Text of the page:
F1's engine row decoded: The power play shaping Formula 1 explained
Proposed changes to the engine regulations for 2021 and beyond have prompted Ferrari to warn they could leave Formula 1 and opened up clear battle lines in the paddock.
Sky Sports looks at why the row has broken out and what might happen next...
Why has the row broken out?
While the fight currently brewing in the paddock is ostensibly about F1's power units post-2020, it runs much deeper than that.
The current power-play is Liberty Media's first big test since purchasing the sport a year ago and merely the tip of an iceberg.
As one team boss put it in Brazil, F1 is currently at a "crossroads". The Concorde Agreement, which shapes the sport's regulations, runs out in 2020. Finalising F1's engine for 2021 and beyond is only the first step in determining the sport's future direction. The even-thornier issues of cost caps and cash distribution are next on the agenda - and that's where the problems really might begin
Fundamentally, the question being asked is whether Formula 1 is a sport, entertainment or technology showcase.
And there are plenty of different answers to that conundrum being given.
And what's Liberty Media's position?
Liberty find themselves in a delicate balancing act. After a positive and popular first 12 months in charge, F1's new owners are now attempting to tread a fine line between pacifying the sport's current engine makers while also making F1 more attractive to new entrants and fans.
In a concise snapshot of Liberty's outlook, chief executive Chase Carey explained last week: "We want teams to compete to win, but we want all the teams to have a chance."
But whether it's possible to please everyone at once remains to be seen.
How divided is Formula 1?
That depends on who you speak to. While F1's 'have-nots' want the sport to be more equal and played on a level field, the 'haves' are naturally determined to protect their territory and see F1 remain a survival of the fittest - in which they, inevitably, prosper.
The battle lines aren't currently clearly defined. But anyone envisaging the sport split into two camps, with the engine manufacturers - Ferrari, Mercedes, Renault and Honda - grouped together in one and the remaining independent teams - headed by Red Bull and possibly including McLaren - in the other, probably wouldn't be too far amiss.
What exactly has been proposed so far?
F1's engine manufacturers - both current and potential - met with the FIA and Liberty Media in Paris at the end of October to discuss F1's engine plans post-2021.
Boiled down, the proposal put forward would see F1 powered by a single V6 turbo engine without the MGU-H hybrid element.
While the MGU-K would be made more powerful, there would also be a degree of 'standardisation' around the energy store and control electronics.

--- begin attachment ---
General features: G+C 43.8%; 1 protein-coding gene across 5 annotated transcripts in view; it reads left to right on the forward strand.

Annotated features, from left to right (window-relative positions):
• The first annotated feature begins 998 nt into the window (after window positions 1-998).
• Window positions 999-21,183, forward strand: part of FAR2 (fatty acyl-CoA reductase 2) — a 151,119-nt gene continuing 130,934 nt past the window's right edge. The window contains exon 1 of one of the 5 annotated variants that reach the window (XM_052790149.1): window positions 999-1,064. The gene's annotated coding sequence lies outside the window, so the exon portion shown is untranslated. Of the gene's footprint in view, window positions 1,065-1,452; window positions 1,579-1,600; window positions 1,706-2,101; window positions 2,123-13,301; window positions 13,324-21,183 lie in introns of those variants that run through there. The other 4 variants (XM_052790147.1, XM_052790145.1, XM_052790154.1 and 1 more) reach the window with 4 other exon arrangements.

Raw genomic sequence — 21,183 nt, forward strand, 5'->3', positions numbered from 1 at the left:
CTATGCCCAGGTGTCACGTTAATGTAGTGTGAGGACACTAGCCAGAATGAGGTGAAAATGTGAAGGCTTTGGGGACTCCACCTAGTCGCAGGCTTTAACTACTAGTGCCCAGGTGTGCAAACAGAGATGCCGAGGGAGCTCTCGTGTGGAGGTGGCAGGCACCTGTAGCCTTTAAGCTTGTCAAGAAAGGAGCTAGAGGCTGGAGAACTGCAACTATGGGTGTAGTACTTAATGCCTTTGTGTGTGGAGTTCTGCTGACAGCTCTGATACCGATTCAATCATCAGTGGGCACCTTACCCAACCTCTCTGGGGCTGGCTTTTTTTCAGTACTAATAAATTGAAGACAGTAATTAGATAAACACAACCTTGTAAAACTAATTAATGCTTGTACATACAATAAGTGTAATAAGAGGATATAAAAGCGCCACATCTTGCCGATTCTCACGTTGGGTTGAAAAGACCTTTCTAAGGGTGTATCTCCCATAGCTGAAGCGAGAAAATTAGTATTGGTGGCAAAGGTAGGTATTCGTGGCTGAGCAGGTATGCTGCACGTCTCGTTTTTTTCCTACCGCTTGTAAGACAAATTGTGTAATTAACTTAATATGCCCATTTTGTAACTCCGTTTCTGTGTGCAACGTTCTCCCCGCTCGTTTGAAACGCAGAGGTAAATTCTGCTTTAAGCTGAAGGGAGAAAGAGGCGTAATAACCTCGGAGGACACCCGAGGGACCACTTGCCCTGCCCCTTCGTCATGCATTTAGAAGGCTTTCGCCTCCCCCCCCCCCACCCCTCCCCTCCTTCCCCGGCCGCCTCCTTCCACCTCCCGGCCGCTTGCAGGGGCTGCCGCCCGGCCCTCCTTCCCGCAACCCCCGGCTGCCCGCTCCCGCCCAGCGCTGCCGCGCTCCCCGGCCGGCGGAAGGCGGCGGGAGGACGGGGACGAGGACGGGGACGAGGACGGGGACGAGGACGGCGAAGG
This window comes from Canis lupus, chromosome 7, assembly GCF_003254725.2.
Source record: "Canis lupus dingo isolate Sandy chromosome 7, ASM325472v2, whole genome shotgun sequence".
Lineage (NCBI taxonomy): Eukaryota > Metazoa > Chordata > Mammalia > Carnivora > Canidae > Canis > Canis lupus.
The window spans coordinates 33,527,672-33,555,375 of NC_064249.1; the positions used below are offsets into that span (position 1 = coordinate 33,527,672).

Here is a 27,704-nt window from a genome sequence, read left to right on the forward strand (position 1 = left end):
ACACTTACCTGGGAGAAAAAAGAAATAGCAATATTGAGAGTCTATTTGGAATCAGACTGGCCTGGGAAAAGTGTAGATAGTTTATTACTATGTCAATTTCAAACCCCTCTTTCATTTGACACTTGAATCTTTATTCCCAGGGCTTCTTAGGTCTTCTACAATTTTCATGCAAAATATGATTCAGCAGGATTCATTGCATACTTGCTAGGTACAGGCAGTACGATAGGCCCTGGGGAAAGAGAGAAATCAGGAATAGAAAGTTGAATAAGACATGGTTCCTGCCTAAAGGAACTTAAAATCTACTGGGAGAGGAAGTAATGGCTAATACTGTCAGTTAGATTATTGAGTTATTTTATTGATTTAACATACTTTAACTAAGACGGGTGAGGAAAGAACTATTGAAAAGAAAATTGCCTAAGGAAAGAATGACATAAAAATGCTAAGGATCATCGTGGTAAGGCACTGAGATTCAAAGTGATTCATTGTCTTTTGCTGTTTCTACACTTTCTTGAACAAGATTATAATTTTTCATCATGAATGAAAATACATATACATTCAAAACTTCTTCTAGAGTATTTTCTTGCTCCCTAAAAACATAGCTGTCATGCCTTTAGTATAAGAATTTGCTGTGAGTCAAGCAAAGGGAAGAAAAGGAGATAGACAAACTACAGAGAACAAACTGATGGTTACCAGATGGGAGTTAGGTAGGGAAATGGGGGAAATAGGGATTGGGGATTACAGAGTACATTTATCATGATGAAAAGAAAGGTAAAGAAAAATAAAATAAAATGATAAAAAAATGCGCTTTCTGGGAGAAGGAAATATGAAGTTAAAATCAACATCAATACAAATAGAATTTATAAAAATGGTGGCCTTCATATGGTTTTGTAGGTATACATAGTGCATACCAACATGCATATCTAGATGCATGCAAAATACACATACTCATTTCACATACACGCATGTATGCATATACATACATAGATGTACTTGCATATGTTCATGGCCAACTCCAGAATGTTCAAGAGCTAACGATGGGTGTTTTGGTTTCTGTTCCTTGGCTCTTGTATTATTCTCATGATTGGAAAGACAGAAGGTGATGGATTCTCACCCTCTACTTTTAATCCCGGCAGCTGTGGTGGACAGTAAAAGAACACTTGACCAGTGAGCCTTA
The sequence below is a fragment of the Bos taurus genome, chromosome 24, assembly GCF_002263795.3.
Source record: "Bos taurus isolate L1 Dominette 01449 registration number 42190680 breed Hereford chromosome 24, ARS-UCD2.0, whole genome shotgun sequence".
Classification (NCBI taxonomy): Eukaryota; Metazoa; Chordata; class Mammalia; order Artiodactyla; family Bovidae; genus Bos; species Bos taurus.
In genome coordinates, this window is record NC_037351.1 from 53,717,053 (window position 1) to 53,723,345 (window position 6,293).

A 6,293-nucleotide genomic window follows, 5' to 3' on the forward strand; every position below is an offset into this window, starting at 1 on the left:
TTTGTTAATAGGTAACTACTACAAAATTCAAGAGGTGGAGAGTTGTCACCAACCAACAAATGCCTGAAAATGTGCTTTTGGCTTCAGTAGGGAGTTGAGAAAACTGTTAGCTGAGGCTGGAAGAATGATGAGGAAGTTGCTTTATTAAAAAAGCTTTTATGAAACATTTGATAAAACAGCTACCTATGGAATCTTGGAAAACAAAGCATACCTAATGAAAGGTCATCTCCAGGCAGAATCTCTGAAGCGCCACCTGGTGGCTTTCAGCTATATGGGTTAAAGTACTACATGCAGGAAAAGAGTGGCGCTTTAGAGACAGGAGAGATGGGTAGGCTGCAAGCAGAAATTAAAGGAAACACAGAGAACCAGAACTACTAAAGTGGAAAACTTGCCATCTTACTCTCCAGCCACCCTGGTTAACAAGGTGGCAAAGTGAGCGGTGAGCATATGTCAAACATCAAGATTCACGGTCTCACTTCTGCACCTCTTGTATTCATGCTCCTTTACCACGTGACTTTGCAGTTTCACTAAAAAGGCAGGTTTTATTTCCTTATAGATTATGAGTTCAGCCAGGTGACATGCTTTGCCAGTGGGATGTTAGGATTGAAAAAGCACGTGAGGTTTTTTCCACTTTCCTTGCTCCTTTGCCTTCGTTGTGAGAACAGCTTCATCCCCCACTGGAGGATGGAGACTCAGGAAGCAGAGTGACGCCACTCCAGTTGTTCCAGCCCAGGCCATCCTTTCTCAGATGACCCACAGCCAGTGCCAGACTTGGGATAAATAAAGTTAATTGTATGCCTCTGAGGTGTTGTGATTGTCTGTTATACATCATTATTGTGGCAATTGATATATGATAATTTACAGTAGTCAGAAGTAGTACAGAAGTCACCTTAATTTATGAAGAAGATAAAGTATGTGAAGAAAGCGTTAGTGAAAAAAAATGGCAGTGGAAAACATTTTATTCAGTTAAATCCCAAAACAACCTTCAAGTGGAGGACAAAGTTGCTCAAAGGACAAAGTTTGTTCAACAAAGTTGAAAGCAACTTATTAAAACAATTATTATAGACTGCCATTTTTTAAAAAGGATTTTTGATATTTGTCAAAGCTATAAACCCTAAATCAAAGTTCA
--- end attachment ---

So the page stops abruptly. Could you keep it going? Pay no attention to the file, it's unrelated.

And what difference would that make?
The plans were wrapped around an "intention to reduce costs while maintaining road relevance with hybrid technology and improving the sound of the cars and the appeal for the fans".
But there is, inevitably, more to it than just that.
By reducing costs and complexity, the sport's owners hope to bring the field closer together to make F1 even more attractive to fans and potential new entrants alike.
According to Carey, "Sports are built on the unexpected". But since the current hybrid engines were introduced at an extravagant cost in 2014, only Mercedes, Ferrari and Red Bull have won an F1 Grand Prix. And this season, Lance Stroll of Williams is the only driver outside of the 'big three' to reach the podium in any race.
And what's the problem with the new proposals?
The four-engine manufacturers complain that removing the MGU-H - which retrieves energy from the turbo - means they would have to design a brand new power unit at considerable cost having previously spent a small fortune developing the sport's existing power units.
As Mercedes chief Toto Wolff told Sky F1 in Brazil: "In the meeting, besides the things we agree on, suddenly there were five new ideas of 'let's do this, why don't we do this?' and we said 'no' because this would mean three years of parallel development of engines."
And then there was the headline-grabbing response of Ferrari.
"Formula 1 has been part of our DNA since the day we were born," Ferrari president Sergio Marchionne said. "But if we change the sandbox to the point where it becomes an unrecognisable sandbox, I don't want to play anymore."
How seriously is Ferrari's quit threat being taken?
Reaction to Marchionne's warning has been mixed. Ferrari have threatened to leave F1 on numerous occasions in the past but remain the sport's only ever-present outfit.
"They'll bluster that they don't need F1 but what other form of motor racing is going to give Ferrari the platform that F1 does?" responded Red Bull boss Christian Horner pointedly.
But there is a potentially-critical difference between Ferrari's current warning and those of the past. In spirit, if not degree, Mercedes appear to be aligned with F1's most famous team in unhappiness at the vision being presented for F1's future.
This weekend, Mercedes chief Niki Lauda was quoted saying: "I'm worried. You are a fool if you think that to make grands prix more attractive you need to have a different winner every weekend. F1 is about competition."
What happens next?
All we've heard so far is a debate about F1's power unit post-2021. Next on the agenda is likely to be a plan to introduce a budget cap as well as improve the look of F1's next range of cars. After that, it's income distribution - will Ferrari continue to play ball if their payments, swelled by a 'heritage payment' reputedly worth $70m in 2016, is reduced or even abolished? And you thought they reacted badly to the power unit plans...
As Williams' Paddy Lowe put it with considerable understatement in Brazil when merely reflecting on F1's engine proposals, "It's a difficult problem to solve."